Image of people in the cinema watching archive black and white film

The BFI’s Victorian film collection

Why are these films important? Why should we study them? What can they tell us about the Victorian age and the innovators who made them?

Queen Victoria’s reign famously saw extraordinary advances in industry, transport, science, and culture. But one vital innovation is too often missed: the moving pictures, the last great invention of the age. This is strange, given that film changed the way we see the world forever. Even before the French Lumière brothers gave their first demonstrations in London in 1895, British filmmakers were beginning to make their mark.

Now, the BFI has made available all of its collections from the first six years of film - from 1895 to 1901 - many of which you will get to see in this course. Some of the films have been viewable for decades, but others are little known and are appearing in public for the first time since their original screenings well over a century ago.

Film historians from around the world acknowledge the important contribution made by Britain’s early filmmakers to the development of film. As we will see over the coming weeks, the Victorian Film collection showcases a huge range of inventiveness, showmanship and creativity, as well as providing a unique window on to the Victorian world. We hope you enjoy watching and learning about them.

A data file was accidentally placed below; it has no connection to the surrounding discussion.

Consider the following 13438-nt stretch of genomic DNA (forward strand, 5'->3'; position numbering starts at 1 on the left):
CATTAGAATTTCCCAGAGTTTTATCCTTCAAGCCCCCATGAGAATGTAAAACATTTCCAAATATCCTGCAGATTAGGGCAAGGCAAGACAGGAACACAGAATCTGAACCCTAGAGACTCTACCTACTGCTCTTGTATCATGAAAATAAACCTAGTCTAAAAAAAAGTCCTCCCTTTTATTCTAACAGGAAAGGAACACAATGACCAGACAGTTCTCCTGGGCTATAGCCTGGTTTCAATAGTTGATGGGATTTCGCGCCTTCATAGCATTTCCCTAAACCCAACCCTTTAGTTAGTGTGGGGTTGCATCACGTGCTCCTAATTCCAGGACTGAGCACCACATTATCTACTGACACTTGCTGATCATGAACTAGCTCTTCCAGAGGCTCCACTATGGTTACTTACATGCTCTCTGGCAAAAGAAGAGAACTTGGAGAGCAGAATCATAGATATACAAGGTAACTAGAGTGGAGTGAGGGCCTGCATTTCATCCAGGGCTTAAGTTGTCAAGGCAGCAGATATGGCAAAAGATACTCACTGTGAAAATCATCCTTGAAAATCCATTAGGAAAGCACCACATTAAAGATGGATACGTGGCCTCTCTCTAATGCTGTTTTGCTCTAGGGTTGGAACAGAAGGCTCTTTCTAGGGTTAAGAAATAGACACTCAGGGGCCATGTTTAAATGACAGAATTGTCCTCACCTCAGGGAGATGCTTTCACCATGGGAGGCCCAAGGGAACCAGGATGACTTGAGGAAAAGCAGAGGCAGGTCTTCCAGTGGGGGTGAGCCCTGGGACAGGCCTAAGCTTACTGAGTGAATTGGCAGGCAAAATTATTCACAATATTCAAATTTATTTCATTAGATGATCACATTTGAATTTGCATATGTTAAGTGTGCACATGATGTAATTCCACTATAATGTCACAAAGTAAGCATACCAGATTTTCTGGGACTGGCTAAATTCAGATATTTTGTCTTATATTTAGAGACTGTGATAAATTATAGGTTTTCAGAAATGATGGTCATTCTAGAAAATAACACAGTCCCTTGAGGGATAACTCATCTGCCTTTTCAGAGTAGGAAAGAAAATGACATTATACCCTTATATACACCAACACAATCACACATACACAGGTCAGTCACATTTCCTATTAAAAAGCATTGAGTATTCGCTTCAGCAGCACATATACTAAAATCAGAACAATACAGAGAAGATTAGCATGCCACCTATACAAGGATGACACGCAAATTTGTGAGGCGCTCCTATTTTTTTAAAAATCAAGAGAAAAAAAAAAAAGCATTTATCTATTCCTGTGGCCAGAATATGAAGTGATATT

If you have access to a printer, please print out the Timeline of Victorian Film PDF below. If possible put it up where you can easily refer to it for the duration of the course. If you don’t have a printer, download the document to your computer so you can refer back to it electronically.

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This article is from the free online course:

The Living Picture Craze: An Introduction to Victorian Film

The British Film Institute (BFI)

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